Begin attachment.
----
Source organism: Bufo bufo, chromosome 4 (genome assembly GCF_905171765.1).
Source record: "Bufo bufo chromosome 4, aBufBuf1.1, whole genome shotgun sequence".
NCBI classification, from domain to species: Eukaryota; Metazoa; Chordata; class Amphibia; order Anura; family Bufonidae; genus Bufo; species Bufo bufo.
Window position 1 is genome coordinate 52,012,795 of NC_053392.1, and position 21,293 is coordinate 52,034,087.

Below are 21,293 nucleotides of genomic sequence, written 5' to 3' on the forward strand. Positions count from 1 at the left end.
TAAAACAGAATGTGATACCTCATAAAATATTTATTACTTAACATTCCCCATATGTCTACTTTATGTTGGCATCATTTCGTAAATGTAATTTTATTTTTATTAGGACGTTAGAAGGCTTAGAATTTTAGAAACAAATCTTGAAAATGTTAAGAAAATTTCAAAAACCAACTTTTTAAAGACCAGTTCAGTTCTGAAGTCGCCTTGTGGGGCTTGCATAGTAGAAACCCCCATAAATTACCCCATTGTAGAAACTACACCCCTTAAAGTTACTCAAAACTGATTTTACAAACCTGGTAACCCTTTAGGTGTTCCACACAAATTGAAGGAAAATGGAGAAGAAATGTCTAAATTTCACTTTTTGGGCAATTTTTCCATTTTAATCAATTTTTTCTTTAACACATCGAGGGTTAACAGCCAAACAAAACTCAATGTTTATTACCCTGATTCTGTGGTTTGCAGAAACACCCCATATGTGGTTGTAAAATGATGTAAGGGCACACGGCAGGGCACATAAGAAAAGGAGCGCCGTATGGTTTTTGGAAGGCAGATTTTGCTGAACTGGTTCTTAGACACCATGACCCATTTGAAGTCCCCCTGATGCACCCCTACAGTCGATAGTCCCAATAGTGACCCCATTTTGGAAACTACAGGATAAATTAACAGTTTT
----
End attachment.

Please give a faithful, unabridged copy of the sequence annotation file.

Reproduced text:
Source organism: Bufo bufo, chromosome 4 (genome assembly GCF_905171765.1).
Source record: "Bufo bufo chromosome 4, aBufBuf1.1, whole genome shotgun sequence".
NCBI classification, from domain to species: Eukaryota; Metazoa; Chordata; class Amphibia; order Anura; family Bufonidae; genus Bufo; species Bufo bufo.
Window position 1 is genome coordinate 52,012,795 of NC_053392.1, and position 21,293 is coordinate 52,034,087.

Below are 21,293 nucleotides of genomic sequence, written 5' to 3' on the forward strand. Positions count from 1 at the left end.
TAAAACAGAATGTGATACCTCATAAAATATTTATTACTTAACATTCCCCATATGTCTACTTTATGTTGGCATCATTTCGTAAATGTAATTTTATTTTTATTAGGACGTTAGAAGGCTTAGAATTTTAGAAACAAATCTTGAAAATGTTAAGAAAATTTCAAAAACCAACTTTTTAAAGACCAGTTCAGTTCTGAAGTCGCCTTGTGGGGCTTGCATAGTAGAAACCCCCATAAATTACCCCATTGTAGAAACTACACCCCTTAAAGTTACTCAAAACTGATTTTACAAACCTGGTAACCCTTTAGGTGTTCCACACAAATTGAAGGAAAATGGAGAAGAAATGTCTAAATTTCACTTTTTGGGCAATTTTTCCATTTTAATCAATTTTTTCTTTAACACATCGAGGGTTAACAGCCAAACAAAACTCAATGTTTATTACCCTGATTCTGTGGTTTGCAGAAACACCCCATATGTGGTTGTAAAATGATGTAAGGGCACACGGCAGGGCACATAAGAAAAGGAGCGCCGTATGGTTTTTGGAAGGCAGATTTTGCTGAACTGGTTCTTAGACACCATGACCCATTTGAAGTCCCCCTGATGCACCCCTACAGTCGATAGTCCCAATAGTGACCCCATTTTGGAAACTACAGGATAAATTAACAGTTTT